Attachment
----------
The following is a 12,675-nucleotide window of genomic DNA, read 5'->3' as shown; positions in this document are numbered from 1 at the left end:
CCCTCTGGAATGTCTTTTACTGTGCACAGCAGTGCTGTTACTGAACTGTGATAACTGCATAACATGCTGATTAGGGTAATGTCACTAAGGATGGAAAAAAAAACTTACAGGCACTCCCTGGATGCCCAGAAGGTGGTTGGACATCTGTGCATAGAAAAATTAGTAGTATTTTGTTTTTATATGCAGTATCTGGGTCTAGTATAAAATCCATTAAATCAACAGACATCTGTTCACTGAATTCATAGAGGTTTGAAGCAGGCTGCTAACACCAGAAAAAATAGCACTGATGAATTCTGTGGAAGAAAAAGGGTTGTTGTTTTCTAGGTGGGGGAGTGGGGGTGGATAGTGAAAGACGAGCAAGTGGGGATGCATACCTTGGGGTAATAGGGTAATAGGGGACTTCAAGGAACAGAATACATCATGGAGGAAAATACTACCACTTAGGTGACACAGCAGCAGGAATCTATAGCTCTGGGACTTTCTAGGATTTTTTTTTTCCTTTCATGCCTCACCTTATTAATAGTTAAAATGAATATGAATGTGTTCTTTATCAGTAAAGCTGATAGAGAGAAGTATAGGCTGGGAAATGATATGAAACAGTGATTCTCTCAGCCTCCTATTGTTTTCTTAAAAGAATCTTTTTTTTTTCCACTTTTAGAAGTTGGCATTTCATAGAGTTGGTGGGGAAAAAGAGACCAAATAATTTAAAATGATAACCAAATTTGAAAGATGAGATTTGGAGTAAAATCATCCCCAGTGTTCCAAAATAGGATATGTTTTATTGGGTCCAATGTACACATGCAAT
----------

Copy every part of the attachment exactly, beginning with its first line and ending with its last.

The following is a 12,675-nucleotide window of genomic DNA, read 5'->3' as shown; positions in this document are numbered from 1 at the left end:
CCCTCTGGAATGTCTTTTACTGTGCACAGCAGTGCTGTTACTGAACTGTGATAACTGCATAACATGCTGATTAGGGTAATGTCACTAAGGATGGAAAAAAAAACTTACAGGCACTCCCTGGATGCCCAGAAGGTGGTTGGACATCTGTGCATAGAAAAATTAGTAGTATTTTGTTTTTATATGCAGTATCTGGGTCTAGTATAAAATCCATTAAATCAACAGACATCTGTTCACTGAATTCATAGAGGTTTGAAGCAGGCTGCTAACACCAGAAAAAATAGCACTGATGAATTCTGTGGAAGAAAAAGGGTTGTTGTTTTCTAGGTGGGGGAGTGGGGGTGGATAGTGAAAGACGAGCAAGTGGGGATGCATACCTTGGGGTAATAGGGTAATAGGGGACTTCAAGGAACAGAATACATCATGGAGGAAAATACTACCACTTAGGTGACACAGCAGCAGGAATCTATAGCTCTGGGACTTTCTAGGATTTTTTTTTTCCTTTCATGCCTCACCTTATTAATAGTTAAAATGAATATGAATGTGTTCTTTATCAGTAAAGCTGATAGAGAGAAGTATAGGCTGGGAAATGATATGAAACAGTGATTCTCTCAGCCTCCTATTGTTTTCTTAAAAGAATCTTTTTTTTTTCCACTTTTAGAAGTTGGCATTTCATAGAGTTGGTGGGGAAAAAGAGACCAAATAATTTAAAATGATAACCAAATTTGAAAGATGAGATTTGGAGTAAAATCATCCCCAGTGTTCCAAAATAGGATATGTTTTATTGGGTCCAATGTACACATGCAAT